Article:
This is compliant with the classic security guidelines that were established for the first generations of macOS (called Mac OS X at that time), and is stricter than the guidelines usually in effect for graphical applications running with modern versions of macOS. The policy is similar to that used by macOS and other Unix systems for the sudo command on the command line, which is also responsible for unlocking privileged operations individually.
If you are currently working with a user account that has no administrative rights, you won’t need to cancel your running login session in order to use TinkerTool System, however. By using System Preferences to activate the option Users & Groups > Login Options > Show fast user switching menu as, you can enable an item at the top right hand side in the graphical user interface of macOS which allows a direct re-registration, starting a second login as system administrator. This way you can work with multiple screen sessions for different users and switch back and forth between them.
The application cannot read your password: Neither the main application, nor its privileged component are involved in the password entry and verification of credentials. Both tasks are exclusively handled by macOS, so that your password cannot be seen by the programs. Only after macOS has checked your identity, the result will be sent to the application.
The previous rule applies to the authorization of privileged operations, but not for other logins which can also be protected by passwords. If the application has to login to a server process or to another computer in the network, it can be necessary that the program has to temporarily accept the password itself for technical reasons. In such a case you will receive an explicit notification about this circumstance before.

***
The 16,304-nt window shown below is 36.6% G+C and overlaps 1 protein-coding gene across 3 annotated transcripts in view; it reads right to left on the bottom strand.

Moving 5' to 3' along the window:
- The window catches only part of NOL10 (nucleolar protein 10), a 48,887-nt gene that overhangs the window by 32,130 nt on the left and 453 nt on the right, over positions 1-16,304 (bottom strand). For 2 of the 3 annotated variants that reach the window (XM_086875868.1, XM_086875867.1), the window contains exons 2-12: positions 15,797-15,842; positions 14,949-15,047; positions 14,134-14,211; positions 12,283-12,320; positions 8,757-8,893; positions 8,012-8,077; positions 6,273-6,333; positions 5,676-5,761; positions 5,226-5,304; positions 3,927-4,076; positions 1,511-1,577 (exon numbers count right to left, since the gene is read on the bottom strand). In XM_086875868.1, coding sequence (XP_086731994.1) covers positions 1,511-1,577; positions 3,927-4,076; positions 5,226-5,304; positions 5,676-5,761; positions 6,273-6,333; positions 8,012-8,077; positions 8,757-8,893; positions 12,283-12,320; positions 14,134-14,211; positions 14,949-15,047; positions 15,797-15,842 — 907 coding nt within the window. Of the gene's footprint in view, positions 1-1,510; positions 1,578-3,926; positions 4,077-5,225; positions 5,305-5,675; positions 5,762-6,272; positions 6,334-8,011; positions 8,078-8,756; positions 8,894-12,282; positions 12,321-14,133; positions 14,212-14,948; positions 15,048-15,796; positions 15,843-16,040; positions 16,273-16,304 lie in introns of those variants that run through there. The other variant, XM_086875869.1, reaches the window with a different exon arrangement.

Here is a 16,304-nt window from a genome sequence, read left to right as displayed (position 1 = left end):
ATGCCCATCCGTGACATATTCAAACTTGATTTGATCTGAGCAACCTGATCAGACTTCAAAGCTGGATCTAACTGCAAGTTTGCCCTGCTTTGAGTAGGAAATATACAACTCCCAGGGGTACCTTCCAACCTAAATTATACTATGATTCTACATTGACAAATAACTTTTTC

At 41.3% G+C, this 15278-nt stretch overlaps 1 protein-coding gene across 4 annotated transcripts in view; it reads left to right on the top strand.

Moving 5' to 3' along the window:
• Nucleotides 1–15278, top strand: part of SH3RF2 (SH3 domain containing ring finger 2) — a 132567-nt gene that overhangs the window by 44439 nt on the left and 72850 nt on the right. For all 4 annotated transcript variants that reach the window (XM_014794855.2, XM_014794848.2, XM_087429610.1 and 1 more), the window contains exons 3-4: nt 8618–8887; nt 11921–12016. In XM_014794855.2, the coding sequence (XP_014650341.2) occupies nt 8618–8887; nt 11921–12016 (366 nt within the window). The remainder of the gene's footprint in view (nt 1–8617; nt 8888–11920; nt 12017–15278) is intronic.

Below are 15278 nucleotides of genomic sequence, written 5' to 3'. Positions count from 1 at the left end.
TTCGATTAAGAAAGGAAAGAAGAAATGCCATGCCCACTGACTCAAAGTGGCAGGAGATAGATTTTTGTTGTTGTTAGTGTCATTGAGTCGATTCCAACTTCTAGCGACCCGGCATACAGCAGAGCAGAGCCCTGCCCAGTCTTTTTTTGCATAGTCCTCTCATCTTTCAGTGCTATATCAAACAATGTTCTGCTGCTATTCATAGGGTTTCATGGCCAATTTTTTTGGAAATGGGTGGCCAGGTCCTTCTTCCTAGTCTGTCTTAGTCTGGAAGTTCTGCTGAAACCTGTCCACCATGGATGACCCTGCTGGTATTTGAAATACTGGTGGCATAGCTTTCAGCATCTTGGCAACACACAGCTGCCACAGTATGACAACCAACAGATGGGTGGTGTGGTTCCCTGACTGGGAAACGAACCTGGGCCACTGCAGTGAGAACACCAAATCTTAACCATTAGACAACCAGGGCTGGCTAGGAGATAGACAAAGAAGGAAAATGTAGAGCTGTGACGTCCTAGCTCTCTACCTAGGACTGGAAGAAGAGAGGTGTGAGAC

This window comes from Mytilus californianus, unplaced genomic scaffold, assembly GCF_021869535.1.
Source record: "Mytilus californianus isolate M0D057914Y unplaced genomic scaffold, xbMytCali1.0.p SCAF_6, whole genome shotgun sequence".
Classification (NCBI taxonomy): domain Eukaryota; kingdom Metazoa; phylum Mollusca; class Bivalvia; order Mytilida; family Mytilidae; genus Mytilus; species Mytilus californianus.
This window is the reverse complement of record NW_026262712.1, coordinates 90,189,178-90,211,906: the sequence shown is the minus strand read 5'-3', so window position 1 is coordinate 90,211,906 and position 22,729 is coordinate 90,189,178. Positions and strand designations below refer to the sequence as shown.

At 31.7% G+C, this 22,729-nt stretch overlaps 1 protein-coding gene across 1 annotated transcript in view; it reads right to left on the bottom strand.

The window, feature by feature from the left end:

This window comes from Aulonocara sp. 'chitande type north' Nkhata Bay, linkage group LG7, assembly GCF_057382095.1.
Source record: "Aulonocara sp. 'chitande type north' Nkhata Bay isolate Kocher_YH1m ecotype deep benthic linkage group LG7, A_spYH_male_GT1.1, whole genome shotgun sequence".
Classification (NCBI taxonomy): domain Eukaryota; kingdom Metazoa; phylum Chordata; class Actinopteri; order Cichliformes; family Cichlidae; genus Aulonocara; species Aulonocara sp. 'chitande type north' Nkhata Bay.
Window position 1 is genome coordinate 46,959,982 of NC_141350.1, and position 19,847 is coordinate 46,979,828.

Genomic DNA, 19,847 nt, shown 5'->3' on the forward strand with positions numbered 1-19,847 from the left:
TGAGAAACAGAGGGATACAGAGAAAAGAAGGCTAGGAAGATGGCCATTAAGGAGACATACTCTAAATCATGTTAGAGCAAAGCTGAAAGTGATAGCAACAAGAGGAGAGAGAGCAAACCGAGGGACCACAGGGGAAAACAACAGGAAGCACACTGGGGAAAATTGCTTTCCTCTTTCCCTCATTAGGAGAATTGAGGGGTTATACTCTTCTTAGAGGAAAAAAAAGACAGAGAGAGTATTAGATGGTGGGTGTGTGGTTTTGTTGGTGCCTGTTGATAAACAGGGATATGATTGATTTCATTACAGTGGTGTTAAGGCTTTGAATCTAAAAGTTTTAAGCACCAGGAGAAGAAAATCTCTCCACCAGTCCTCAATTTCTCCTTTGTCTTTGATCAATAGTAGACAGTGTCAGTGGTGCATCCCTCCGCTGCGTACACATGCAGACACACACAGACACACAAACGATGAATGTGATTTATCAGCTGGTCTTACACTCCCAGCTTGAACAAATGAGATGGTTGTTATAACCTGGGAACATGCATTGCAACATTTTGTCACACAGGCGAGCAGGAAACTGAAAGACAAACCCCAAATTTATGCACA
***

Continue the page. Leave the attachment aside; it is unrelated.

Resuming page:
An administrator cannot have an empty password: Although it was possible with previous versions of macOS to create user accounts for administrators without a password (which actually means they have a password of zero length), up-to-date versions of the operating system consider this a configuration error. Affected administrator accounts cannot authenticate in all cases and several system features will fail for them. This includes the privileged operations which can be used under control of TinkerTool System. With default methods, accounts without passwords can no longer be created. If you still have such an account which was migrated from an older version of macOS, you must define a password for it before the account is permitted to use any features of TinkerTool System that require privileged operations.
On computers with Touch ID, the confirmation can also be done by fingerprint: If your computer contains Apple’s fingerprint reader Touch ID, the verification of your identity can also be done by fingerprint. To check the pending operation, there will also be an additional short description in the Touch Bar, like that in the depicted example. As usual in macOS, you can choose whether to identify by password or by fingerprint.